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Introductionth to Cell and Tissue Culture - Jennie P.

Jennie P. Introductionth to Cell and Tissue Culture - Plenum Press, 2002.
ISBN 0-306-45859-4
Download (direct link): introductiontocellandtissueсulture2002.pdf
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Figure 2.1.
Suggested floor plan for a teaching laboratory uses bench top hoods and bench top or free-standing incubators.
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Figure 2.2.
Suggested floor plan for setting up a tissue culture area in a research laboratory.
The Teaching Laboratory
The teaching laboratory is a special situation, as it is often a place that is temporary at best and plagued by severe budgetary constraints. The goal here is usually to maintain as aseptic an area as possible for a relatively short period of time. The laboratory and equipment described below are the minimum necessary to teach students all the basic techniques necessary to do cell culture. While the equipment is fairly rudimentary, the concepts taught need not be. The pioneers of cell culture had even less to work with. Depending on the specific aims of the course, the teaching laboratory will minimally require a refrigerator and
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Figure 2.3.
Suggested floor plan for a separate standard tissue culture facility.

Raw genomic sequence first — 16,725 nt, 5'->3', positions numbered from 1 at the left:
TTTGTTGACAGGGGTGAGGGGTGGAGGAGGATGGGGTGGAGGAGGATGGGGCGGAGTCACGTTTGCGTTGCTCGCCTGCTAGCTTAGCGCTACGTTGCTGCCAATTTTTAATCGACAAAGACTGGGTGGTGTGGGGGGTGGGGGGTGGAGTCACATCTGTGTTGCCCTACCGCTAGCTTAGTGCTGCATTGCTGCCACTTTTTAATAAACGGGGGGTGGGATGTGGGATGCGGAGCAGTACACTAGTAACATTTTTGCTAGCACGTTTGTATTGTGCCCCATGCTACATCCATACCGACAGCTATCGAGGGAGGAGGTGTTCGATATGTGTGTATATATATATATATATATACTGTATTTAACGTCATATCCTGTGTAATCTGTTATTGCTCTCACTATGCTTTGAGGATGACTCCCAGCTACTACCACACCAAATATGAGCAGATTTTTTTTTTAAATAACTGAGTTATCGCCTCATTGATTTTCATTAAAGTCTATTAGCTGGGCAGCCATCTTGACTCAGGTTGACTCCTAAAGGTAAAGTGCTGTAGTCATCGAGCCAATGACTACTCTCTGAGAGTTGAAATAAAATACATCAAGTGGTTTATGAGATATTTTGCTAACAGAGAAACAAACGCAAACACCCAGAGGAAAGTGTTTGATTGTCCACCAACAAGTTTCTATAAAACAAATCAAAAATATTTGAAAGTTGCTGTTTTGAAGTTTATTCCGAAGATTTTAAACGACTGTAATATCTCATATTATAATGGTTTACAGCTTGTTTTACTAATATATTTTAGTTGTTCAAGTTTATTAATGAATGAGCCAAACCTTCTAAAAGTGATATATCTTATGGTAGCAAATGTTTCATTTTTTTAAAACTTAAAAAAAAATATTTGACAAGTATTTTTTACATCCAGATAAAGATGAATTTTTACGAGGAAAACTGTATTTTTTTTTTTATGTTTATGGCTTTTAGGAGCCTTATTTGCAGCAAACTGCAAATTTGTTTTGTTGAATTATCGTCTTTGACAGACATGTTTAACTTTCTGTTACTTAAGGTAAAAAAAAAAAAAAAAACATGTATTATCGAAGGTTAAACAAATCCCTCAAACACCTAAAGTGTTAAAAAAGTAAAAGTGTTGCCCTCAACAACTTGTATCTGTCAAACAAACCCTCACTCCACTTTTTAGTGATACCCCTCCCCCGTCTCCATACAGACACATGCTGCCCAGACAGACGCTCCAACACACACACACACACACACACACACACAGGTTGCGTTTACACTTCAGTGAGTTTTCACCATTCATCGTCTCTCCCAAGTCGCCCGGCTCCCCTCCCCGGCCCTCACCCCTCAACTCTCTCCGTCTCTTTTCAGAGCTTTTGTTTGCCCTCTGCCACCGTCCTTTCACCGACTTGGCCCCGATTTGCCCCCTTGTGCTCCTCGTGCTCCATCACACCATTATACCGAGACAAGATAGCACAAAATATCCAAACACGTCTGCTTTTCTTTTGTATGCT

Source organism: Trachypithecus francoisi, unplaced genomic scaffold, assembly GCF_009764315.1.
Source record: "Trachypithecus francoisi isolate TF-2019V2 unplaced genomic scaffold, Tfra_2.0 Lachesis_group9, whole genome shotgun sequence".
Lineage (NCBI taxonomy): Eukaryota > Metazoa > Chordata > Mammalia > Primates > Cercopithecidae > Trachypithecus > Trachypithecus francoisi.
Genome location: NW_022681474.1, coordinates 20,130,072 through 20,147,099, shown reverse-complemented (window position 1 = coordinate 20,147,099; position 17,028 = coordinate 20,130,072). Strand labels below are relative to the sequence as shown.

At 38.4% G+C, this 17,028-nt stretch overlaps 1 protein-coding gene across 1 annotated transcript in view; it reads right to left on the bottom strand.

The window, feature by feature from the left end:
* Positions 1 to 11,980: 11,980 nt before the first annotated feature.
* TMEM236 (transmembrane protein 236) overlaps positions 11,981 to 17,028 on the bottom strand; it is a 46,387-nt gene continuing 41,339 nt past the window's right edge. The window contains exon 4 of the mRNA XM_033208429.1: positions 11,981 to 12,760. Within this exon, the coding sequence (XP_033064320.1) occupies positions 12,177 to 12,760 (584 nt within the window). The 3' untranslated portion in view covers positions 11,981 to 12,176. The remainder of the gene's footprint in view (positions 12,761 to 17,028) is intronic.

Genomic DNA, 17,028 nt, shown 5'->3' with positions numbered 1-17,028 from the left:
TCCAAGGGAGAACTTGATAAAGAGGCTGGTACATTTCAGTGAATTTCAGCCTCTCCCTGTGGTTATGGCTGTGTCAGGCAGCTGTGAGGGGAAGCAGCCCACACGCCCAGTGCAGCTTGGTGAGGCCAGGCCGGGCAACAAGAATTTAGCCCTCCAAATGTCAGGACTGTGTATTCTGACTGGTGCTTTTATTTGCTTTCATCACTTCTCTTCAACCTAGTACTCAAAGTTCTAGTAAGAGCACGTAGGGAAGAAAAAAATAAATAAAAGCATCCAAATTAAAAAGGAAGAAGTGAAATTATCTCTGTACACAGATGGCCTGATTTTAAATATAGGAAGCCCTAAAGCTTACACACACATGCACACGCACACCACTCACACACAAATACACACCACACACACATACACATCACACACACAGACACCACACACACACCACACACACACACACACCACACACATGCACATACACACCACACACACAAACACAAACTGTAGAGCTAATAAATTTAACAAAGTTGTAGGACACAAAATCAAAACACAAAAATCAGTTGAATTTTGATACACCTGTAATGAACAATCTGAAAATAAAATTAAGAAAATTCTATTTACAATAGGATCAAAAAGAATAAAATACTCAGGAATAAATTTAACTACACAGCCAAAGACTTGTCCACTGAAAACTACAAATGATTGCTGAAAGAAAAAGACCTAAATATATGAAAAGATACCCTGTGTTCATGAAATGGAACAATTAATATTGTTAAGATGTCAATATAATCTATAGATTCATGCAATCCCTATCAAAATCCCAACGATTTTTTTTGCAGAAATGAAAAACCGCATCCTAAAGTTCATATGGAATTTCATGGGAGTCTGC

an incubator, although this need not be a CO2 incubator, as there are commercially available, appropriately buffered media that obviate the need for CO2. In this case, the incubator need only be able to accurately maintain the required temperature.
An inverted phase contrast microscope to be shared by all students equipped minimally with a 10x and preferably also a 20x objective should prove adequate for nearly all work done in a teaching laboratory. Most manufacturers offer an economical alternative to their high-end microscopes (Fig. 2.5).
Figure 2.1 illustrates how to set up a standard teaching laboratory for tissue culture using bench top hoods and CO2 cylinders. This setup requires a minimum of construction. A biosafety cabinet or tissue culture hood, while useful, may not be absolutely necessary in the teaching laboratory, especially if the facility is only temporary or being used for other laboratory functions. We have had success teaching students to work on open bench tops
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using flasks for cell culture. The medium can be equilibrated for 5% CO2 by blowing into the flask using a cotton-plugged pipette, or flushing with an air"C5% CO2 mixture from a commercially available gas supplier. Commercially available acrylic bench top hoods are satisfactory, but even this may be unnecessary if the immediate environment is relatively clean, the work area adequate (large enough and of a nonporous material so that it can be cleaned) and disinfected prior to use, and appropriate antibiotics used in a judicious manner. Minimally, the surface on which the culture work is to be done should be nonporous (e.g., stainless steel, Formica, or composite) and cleaned with a disinfectant before and after each use.